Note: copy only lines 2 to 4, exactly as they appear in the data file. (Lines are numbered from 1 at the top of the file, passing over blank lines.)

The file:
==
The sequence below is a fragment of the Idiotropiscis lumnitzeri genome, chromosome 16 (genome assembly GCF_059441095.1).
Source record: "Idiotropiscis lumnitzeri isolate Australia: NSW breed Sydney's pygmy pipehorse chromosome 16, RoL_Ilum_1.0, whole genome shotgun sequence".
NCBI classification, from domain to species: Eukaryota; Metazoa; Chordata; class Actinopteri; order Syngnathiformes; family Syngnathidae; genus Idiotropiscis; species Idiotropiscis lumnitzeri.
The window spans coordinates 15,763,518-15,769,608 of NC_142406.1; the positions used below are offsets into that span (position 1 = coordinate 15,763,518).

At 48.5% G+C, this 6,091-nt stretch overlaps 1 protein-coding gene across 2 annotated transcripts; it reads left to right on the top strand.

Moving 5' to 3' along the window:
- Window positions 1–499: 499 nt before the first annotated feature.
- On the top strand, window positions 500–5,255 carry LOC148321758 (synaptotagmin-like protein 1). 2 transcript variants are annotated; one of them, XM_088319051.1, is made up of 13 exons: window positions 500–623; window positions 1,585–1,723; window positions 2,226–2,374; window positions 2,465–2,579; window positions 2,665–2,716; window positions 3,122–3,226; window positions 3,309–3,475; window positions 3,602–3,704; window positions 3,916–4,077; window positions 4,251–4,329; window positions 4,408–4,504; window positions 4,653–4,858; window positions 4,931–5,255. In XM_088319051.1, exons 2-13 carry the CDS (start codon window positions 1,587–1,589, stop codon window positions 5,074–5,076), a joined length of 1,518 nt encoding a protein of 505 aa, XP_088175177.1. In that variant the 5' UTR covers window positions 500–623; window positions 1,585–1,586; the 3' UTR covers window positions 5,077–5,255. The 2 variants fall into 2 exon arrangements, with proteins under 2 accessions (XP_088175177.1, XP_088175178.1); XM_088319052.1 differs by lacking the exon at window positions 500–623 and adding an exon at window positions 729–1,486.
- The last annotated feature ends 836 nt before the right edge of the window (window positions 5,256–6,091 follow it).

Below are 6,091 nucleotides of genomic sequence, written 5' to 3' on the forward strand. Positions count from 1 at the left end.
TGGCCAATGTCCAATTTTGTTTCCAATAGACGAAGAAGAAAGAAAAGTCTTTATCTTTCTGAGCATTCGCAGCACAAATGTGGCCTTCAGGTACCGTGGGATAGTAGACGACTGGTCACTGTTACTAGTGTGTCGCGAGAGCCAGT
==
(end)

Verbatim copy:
Source record: "Idiotropiscis lumnitzeri isolate Australia: NSW breed Sydney's pygmy pipehorse chromosome 16, RoL_Ilum_1.0, whole genome shotgun sequence".
NCBI classification, from domain to species: Eukaryota; Metazoa; Chordata; class Actinopteri; order Syngnathiformes; family Syngnathidae; genus Idiotropiscis; species Idiotropiscis lumnitzeri.
The window spans coordinates 15,763,518-15,769,608 of NC_142406.1; the positions used below are offsets into that span (position 1 = coordinate 15,763,518).